Most children can’t name an MP and fifth receive political information on TikTok – survey

Some 2,000 young people aged 8 to 17 were asked about their political awareness as part of a coalition organizing a children’s vote ahead of the general election.

The poll, carried out earlier this year before the election was called, found that 70% of young people surveyed did not know the name of their local MP and half could not say which political party their MP belonged to.

According to the results of the study, around 39% of young people say they do not understand what politicians do.

Opinium’s February survey in England and Wales found that just over half (51%) of young people aged eight to 17 cite family as a source of political information, and 41% quote television news.

Nearly a quarter (24%) said they received political information on YouTube, while 20% responded on TikTok.

The mass election for children, launched by a coalition of charities as part of the Our Generation, Our Vote campaign in March, now has around 80,000 young people under the age of 18 registered to take part.

Results are expected to be announced on June 28 – a week before the general election.

The coalition – which includes Save the Children, Girlguiding and Young Citizens – aims to make political education accessible to young people through “credible, unbiased, curriculum-linked resources in participating schools and youth settings, providing focus on people from marginalized communities. “.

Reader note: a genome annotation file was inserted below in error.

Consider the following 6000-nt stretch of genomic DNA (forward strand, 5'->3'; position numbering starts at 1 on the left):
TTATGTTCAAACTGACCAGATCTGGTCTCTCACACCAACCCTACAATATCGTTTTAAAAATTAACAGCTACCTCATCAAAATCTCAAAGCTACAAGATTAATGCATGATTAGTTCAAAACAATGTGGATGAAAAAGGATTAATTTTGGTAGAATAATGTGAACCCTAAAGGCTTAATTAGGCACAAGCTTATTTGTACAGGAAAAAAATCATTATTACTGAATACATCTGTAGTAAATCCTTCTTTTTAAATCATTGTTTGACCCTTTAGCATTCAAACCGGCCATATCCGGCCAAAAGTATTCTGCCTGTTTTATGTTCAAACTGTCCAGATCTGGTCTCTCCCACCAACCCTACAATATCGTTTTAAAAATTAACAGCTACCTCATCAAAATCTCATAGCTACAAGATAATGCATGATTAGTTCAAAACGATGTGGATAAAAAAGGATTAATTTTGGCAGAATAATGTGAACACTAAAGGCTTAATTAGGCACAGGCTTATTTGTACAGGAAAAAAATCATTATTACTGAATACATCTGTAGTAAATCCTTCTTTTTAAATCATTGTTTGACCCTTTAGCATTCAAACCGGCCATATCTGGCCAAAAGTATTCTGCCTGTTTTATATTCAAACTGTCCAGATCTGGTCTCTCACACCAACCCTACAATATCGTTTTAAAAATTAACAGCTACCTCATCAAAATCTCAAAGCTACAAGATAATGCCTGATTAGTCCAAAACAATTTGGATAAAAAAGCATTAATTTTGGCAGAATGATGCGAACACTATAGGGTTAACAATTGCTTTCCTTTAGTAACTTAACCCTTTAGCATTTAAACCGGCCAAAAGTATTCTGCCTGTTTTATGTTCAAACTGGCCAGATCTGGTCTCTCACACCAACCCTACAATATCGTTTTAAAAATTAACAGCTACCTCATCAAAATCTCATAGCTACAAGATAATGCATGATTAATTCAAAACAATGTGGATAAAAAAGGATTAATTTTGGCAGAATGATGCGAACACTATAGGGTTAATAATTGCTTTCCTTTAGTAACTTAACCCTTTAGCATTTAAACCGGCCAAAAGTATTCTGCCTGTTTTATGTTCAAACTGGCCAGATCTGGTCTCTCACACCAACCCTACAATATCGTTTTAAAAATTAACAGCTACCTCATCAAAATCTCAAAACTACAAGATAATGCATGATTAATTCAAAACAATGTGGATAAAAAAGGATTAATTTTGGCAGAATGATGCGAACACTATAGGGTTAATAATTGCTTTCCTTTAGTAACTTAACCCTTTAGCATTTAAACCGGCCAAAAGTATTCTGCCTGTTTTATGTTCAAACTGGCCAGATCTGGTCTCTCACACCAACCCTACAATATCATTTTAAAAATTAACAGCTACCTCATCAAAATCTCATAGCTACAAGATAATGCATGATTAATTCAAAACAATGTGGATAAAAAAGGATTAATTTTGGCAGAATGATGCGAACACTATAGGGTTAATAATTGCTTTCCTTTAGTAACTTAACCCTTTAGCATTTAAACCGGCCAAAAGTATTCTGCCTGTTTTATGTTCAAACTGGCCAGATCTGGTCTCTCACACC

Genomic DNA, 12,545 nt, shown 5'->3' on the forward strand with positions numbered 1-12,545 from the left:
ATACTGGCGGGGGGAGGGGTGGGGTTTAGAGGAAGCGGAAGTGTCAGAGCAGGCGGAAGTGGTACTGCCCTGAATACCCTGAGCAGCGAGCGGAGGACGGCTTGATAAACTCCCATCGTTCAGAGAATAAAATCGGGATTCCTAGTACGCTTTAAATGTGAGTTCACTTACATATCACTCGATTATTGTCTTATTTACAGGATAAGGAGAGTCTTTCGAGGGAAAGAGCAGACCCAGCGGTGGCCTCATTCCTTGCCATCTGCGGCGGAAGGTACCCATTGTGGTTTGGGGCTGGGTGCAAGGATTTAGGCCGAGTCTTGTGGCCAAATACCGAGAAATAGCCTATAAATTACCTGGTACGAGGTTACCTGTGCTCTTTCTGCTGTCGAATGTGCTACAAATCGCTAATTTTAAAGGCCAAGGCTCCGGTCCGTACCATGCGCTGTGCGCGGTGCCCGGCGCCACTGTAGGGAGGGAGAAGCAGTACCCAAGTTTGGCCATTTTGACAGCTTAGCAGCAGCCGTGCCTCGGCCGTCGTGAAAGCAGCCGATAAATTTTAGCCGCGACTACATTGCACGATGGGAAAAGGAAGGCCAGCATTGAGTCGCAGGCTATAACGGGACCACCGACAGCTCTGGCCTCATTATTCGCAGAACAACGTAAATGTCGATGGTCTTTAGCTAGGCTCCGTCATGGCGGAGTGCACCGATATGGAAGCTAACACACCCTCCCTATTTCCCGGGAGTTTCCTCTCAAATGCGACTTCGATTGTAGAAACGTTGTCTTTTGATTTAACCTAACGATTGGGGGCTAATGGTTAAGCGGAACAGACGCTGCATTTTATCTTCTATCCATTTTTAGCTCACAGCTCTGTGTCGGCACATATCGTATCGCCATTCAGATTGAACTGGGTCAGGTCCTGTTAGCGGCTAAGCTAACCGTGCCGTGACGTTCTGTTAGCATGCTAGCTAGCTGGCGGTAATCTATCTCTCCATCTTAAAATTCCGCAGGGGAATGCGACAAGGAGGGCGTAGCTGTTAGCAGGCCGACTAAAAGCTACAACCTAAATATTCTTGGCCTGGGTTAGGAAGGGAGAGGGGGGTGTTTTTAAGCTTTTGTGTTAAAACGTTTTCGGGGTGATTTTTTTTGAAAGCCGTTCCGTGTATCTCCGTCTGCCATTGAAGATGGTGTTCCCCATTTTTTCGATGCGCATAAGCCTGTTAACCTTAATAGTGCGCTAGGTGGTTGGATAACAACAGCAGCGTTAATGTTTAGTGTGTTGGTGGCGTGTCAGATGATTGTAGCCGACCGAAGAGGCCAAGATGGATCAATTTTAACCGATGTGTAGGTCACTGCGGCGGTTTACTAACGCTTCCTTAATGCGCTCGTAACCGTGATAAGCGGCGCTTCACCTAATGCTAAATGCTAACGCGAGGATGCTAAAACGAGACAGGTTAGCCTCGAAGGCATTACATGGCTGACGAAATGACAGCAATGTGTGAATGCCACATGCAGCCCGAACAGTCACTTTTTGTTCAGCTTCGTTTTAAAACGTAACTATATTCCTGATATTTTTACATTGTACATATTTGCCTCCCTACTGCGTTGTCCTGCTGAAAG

Meg Briody, head of children and young people’s participation at Save the Children UK, said: “With three weeks until the general election, now is a crucial time for children’s voices to be heard.

“Our research findings reveal the extent to which young people currently feel neglected by politicians. The survey shows us the need for political education projects like “Our Generation”. Our Vote” to engage young people in democracy and our political processes.

“We have teamed up with some of the UK’s leading youth organizations to create an opportunity to raise the voices of young people, particularly those who don’t feel represented in political spaces. »